I was recently at a training hosted by Prophetic Resistance Boston (Mass. Community Action Network). During this training, we did an exercise in which we were to listen to someone’s story and ask them: “Why are you here?” Once the person responded, we were to ask again, “Why are you here?” And after their response, ask a third time, “Why are you here?” The threefold questioning pushed me to dig deeply into my initial responses about the importance of people of faith being involved in the work of justice and my desire to be a part of that work. Yes, you believe that to be a faithful Christian means being active in working for justice, but “Why are you here?”
Since that training, I’ve been paying more attention to why I engage in acts of justice making. With so many organizations and communities doing good, hard work of trying to make God’s love manifest in the world around us, how do I choose? On what criteria do I base my decisions on how to best use my time? Why participate in this event rather than another one? When I show up to a space, am I clear about why I have decided to show up?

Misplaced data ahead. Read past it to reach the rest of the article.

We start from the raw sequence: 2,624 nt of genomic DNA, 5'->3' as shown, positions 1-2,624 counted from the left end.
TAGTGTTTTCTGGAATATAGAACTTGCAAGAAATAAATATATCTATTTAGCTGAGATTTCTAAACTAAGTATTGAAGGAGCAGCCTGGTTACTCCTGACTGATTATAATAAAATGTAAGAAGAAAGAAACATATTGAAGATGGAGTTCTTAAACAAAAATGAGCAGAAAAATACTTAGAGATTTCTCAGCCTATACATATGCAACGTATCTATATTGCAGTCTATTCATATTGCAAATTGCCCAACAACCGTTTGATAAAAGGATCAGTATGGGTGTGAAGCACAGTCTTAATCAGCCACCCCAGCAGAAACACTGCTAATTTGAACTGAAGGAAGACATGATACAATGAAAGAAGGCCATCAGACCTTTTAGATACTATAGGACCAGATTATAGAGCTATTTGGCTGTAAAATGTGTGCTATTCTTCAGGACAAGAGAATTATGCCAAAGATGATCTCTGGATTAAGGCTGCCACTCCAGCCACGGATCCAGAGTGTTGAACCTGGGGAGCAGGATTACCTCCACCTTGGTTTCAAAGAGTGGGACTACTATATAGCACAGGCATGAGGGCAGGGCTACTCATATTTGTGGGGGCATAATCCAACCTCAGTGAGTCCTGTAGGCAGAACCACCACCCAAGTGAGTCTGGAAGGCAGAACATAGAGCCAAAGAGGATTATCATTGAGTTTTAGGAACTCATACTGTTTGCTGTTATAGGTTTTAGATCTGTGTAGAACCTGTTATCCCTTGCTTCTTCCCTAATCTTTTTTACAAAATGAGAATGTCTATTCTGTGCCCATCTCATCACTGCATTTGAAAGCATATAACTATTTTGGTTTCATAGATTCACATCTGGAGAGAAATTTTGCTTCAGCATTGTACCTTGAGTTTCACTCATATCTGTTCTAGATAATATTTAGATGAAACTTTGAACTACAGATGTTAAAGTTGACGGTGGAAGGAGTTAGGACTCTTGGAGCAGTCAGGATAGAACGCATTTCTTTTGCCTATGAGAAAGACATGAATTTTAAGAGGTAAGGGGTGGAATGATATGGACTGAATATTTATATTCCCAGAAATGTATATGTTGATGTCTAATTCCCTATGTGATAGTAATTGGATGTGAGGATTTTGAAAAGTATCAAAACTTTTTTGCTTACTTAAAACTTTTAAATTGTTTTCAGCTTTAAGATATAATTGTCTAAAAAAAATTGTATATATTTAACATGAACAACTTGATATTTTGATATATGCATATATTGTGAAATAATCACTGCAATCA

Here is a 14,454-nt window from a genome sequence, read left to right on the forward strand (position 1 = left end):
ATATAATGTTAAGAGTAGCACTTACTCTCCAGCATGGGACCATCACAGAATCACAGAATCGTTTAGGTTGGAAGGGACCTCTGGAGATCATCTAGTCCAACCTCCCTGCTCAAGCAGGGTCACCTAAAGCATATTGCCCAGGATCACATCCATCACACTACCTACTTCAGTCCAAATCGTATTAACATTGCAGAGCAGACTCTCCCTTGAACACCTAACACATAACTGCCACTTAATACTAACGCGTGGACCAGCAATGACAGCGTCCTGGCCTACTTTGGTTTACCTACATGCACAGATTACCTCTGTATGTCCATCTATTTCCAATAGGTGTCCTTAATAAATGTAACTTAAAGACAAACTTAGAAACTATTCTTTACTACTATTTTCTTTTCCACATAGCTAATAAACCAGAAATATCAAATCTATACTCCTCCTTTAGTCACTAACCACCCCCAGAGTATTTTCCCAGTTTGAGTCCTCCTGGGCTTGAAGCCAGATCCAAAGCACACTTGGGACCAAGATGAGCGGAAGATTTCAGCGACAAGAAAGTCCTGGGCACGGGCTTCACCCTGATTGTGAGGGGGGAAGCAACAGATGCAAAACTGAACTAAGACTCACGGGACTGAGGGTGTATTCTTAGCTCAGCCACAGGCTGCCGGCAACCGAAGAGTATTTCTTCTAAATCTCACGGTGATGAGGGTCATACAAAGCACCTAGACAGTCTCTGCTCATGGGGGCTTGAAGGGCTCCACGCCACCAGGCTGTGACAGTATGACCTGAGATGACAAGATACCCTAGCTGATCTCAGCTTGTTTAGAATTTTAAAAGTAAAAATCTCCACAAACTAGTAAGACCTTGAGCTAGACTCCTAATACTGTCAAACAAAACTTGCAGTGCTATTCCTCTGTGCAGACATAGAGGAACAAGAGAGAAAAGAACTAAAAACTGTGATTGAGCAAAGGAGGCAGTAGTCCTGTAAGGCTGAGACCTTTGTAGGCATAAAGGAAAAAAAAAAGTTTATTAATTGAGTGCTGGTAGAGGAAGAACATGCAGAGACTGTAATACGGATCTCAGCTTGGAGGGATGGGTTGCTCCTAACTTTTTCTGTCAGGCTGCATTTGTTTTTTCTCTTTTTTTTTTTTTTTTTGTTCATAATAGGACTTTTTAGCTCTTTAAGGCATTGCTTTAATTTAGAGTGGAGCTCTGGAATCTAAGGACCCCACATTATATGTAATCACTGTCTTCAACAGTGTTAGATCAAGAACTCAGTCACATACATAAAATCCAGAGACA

It is important for we who engage in justice work to be in touch with the deep reasons why we do it, not just as a way to prioritize our efforts, but also as a way to make sure that we are engaging justice work in a just way. If I’m just showing up without a connection to my why, I am at a greater risk of engaging the work in a way that perpetuates unjust systems of oppression. Being connected to why I show up grounds me and allows me to engage in justice work with humility, perseverance, and hope.
During this Lenten season, I invite you to join me in connecting or re-connecting to the most core reasons why you engage in justice work. Why are you here?
Reverend D. Littlepage is a priest and the Executive Director of the Roxbury-Dorchester Mission Hub.